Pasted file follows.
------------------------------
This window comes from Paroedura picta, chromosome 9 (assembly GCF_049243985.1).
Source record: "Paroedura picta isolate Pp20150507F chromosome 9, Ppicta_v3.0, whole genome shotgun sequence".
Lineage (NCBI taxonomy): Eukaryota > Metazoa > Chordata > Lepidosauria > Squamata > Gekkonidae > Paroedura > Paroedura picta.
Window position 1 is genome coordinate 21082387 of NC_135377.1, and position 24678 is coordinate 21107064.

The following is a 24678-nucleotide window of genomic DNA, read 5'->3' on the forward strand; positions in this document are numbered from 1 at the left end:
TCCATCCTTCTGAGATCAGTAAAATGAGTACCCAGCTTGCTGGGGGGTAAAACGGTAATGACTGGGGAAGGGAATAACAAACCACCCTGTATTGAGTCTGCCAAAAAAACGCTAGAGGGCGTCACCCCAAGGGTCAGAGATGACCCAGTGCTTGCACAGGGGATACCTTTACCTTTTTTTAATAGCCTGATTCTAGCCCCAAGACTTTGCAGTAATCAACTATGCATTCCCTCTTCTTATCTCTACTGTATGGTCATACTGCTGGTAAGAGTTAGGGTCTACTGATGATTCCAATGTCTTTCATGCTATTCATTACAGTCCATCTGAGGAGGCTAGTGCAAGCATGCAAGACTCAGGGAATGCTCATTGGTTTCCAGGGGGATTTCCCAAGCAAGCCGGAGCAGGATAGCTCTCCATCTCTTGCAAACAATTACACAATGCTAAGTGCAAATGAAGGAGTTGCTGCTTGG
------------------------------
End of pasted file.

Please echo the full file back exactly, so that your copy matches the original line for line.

This window comes from Paroedura picta, chromosome 9 (assembly GCF_049243985.1).
Source record: "Paroedura picta isolate Pp20150507F chromosome 9, Ppicta_v3.0, whole genome shotgun sequence".
Lineage (NCBI taxonomy): Eukaryota > Metazoa > Chordata > Lepidosauria > Squamata > Gekkonidae > Paroedura > Paroedura picta.
Window position 1 is genome coordinate 21082387 of NC_135377.1, and position 24678 is coordinate 21107064.

The following is a 24678-nucleotide window of genomic DNA, read 5'->3' on the forward strand; positions in this document are numbered from 1 at the left end:
TCCATCCTTCTGAGATCAGTAAAATGAGTACCCAGCTTGCTGGGGGGTAAAACGGTAATGACTGGGGAAGGGAATAACAAACCACCCTGTATTGAGTCTGCCAAAAAAACGCTAGAGGGCGTCACCCCAAGGGTCAGAGATGACCCAGTGCTTGCACAGGGGATACCTTTACCTTTTTTTAATAGCCTGATTCTAGCCCCAAGACTTTGCAGTAATCAACTATGCATTCCCTCTTCTTATCTCTACTGTATGGTCATACTGCTGGTAAGAGTTAGGGTCTACTGATGATTCCAATGTCTTTCATGCTATTCATTACAGTCCATCTGAGGAGGCTAGTGCAAGCATGCAAGACTCAGGGAATGCTCATTGGTTTCCAGGGGGATTTCCCAAGCAAGCCGGAGCAGGATAGCTCTCCATCTCTTGCAAACAATTACACAATGCTAAGTGCAAATGAAGGAGTTGCTGCTTGG